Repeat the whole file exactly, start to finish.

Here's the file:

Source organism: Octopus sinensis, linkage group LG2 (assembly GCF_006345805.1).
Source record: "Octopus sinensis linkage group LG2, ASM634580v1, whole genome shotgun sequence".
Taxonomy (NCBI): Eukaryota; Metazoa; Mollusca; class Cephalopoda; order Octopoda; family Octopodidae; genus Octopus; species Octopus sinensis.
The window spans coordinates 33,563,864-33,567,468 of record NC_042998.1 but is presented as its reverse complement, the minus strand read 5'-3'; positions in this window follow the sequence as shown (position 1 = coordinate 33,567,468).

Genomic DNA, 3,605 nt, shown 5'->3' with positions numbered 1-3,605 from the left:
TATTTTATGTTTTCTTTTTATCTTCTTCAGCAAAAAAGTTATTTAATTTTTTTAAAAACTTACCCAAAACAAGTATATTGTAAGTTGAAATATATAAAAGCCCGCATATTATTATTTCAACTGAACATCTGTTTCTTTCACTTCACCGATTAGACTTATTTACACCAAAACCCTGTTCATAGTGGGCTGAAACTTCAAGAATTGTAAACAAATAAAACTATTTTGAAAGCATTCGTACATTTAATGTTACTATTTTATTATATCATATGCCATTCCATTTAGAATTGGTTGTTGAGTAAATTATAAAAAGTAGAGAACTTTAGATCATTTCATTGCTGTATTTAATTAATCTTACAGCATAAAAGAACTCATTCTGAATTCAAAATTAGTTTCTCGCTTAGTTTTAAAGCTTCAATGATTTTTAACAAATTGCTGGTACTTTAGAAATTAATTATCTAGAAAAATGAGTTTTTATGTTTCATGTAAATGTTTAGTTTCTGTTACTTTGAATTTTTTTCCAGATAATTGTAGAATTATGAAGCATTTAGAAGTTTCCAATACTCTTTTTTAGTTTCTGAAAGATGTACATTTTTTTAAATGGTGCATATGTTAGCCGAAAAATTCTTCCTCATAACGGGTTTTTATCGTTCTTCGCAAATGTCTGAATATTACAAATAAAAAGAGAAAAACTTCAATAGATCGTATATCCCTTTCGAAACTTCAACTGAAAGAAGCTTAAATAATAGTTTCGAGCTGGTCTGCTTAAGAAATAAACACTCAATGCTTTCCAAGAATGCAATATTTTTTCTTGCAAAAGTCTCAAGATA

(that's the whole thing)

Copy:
Source organism: Octopus sinensis, linkage group LG2 (assembly GCF_006345805.1).
Source record: "Octopus sinensis linkage group LG2, ASM634580v1, whole genome shotgun sequence".
Taxonomy (NCBI): Eukaryota; Metazoa; Mollusca; class Cephalopoda; order Octopoda; family Octopodidae; genus Octopus; species Octopus sinensis.
The window spans coordinates 33,563,864-33,567,468 of record NC_042998.1 but is presented as its reverse complement, the minus strand read 5'-3'; positions in this window follow the sequence as shown (position 1 = coordinate 33,567,468).

Genomic DNA, 3,605 nt, shown 5'->3' with positions numbered 1-3,605 from the left:
TATTTTATGTTTTCTTTTTATCTTCTTCAGCAAAAAAGTTATTTAATTTTTTTAAAAACTTACCCAAAACAAGTATATTGTAAGTTGAAATATATAAAAGCCCGCATATTATTATTTCAACTGAACATCTGTTTCTTTCACTTCACCGATTAGACTTATTTACACCAAAACCCTGTTCATAGTGGGCTGAAACTTCAAGAATTGTAAACAAATAAAACTATTTTGAAAGCATTCGTACATTTAATGTTACTATTTTATTATATCATATGCCATTCCATTTAGAATTGGTTGTTGAGTAAATTATAAAAAGTAGAGAACTTTAGATCATTTCATTGCTGTATTTAATTAATCTTACAGCATAAAAGAACTCATTCTGAATTCAAAATTAGTTTCTCGCTTAGTTTTAAAGCTTCAATGATTTTTAACAAATTGCTGGTACTTTAGAAATTAATTATCTAGAAAAATGAGTTTTTATGTTTCATGTAAATGTTTAGTTTCTGTTACTTTGAATTTTTTTCCAGATAATTGTAGAATTATGAAGCATTTAGAAGTTTCCAATACTCTTTTTTAGTTTCTGAAAGATGTACATTTTTTTAAATGGTGCATATGTTAGCCGAAAAATTCTTCCTCATAACGGGTTTTTATCGTTCTTCGCAAATGTCTGAATATTACAAATAAAAAGAGAAAAACTTCAATAGATCGTATATCCCTTTCGAAACTTCAACTGAAAGAAGCTTAAATAATAGTTTCGAGCTGGTCTGCTTAAGAAATAAACACTCAATGCTTTCCAAGAATGCAATATTTTTTCTTGCAAAAGTCTCAAGATA